No bones about it, city’s Victorian pilot whale needs a name


Hundreds of delicate bones have been taken from storage and carefully counted before being painstakingly reassembled by experts.

Now there’s just one piece missing to make story of Leeds’s incredible Victorian long-finned pilot whale complete- the perfect name.

The remains of the magnificent 152-year-old aquatic animal will go on display at Leeds City Museum this October as part of a new eco-awareness project, made possible by money raised by National Lottery players.

And curators are asking the people of Leeds to come up with the marine mammal’s ideal moniker as they look to start a city-wide conversation about the fragility of life in our oceans.

Ideas for names can be submitted over the next few weeks, and can be inspired by anything from stories and books to nature and the sea.

Rebecca Machin, Leeds Museums and Galleries’ curator of natural sciences said: “This magnificent animal has a fascinating and thought-provoking story to tell which reveals a lot about how our relationship with the ocean and its ecosystem has evolved over time.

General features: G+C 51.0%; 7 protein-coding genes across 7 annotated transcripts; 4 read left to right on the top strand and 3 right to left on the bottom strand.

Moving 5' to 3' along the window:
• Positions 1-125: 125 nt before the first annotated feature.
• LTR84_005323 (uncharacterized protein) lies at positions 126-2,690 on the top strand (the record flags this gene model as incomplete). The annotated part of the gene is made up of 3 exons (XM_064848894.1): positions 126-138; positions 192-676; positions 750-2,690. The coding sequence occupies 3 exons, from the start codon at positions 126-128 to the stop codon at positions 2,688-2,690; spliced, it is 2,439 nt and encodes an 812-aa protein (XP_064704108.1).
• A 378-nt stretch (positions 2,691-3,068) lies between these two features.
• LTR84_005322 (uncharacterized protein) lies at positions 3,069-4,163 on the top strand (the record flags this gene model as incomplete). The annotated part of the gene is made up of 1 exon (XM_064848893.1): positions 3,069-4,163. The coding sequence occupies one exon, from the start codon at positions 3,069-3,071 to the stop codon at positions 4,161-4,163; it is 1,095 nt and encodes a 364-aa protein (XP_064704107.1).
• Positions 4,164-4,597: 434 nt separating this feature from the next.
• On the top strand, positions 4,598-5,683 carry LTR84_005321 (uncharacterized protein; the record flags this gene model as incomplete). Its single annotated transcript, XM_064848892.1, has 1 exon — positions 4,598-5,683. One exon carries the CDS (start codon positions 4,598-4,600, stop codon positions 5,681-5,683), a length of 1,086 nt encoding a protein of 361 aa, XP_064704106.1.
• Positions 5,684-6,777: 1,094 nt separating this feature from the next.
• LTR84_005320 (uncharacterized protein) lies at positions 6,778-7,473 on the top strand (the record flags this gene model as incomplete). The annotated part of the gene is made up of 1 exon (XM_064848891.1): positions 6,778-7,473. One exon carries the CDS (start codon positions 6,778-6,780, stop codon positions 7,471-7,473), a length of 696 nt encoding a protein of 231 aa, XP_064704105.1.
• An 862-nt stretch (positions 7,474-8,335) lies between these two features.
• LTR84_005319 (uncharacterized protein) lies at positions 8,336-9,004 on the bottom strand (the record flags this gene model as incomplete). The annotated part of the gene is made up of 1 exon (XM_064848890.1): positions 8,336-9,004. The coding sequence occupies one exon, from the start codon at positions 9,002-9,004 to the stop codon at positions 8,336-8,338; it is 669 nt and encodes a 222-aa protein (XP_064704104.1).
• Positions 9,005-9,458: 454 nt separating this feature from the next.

“We really want people in Leeds to feel part of telling that story and to be inspired to think about how we can all do our part to protect the planet’s fragile species, both individually and collectively.

“By giving the public a chance to give the whale a name, we hope to engage as many people as possible and give everyone a sense that this is a display and an issue which belongs to us all.”

The museum’s pilot whale was killed by a group of fishermen off the coast of Scotland in 1867 alongside its entire group, known as a pod.

Its remains are usually kept at the Leeds Discovery Centre but, thanks to a grant of £8,300 from the National Lottery Heritage Fund as well as support from the Leeds Philosophical and Literary Society and the Friends of Leeds City Museum, the bones will be reassembled, articulated and hung from the ceiling of the museum.

Long-finned pilot whales are named for their long pectoral fins and the belief that groups had a leader, or “pilot”.

Usually found in the North Atlantic and Southern Hemisphere, they can grow up to 6.5 metres in length and weigh in excess of five tonnes.

Anyone with ideas for a name for the whale can submit them by emailing by September 27. Entries can also be made on social media, by tweeting @LeedsCityMuseum

A poem about the whale has also been commissioned and will be a key part of the new display.

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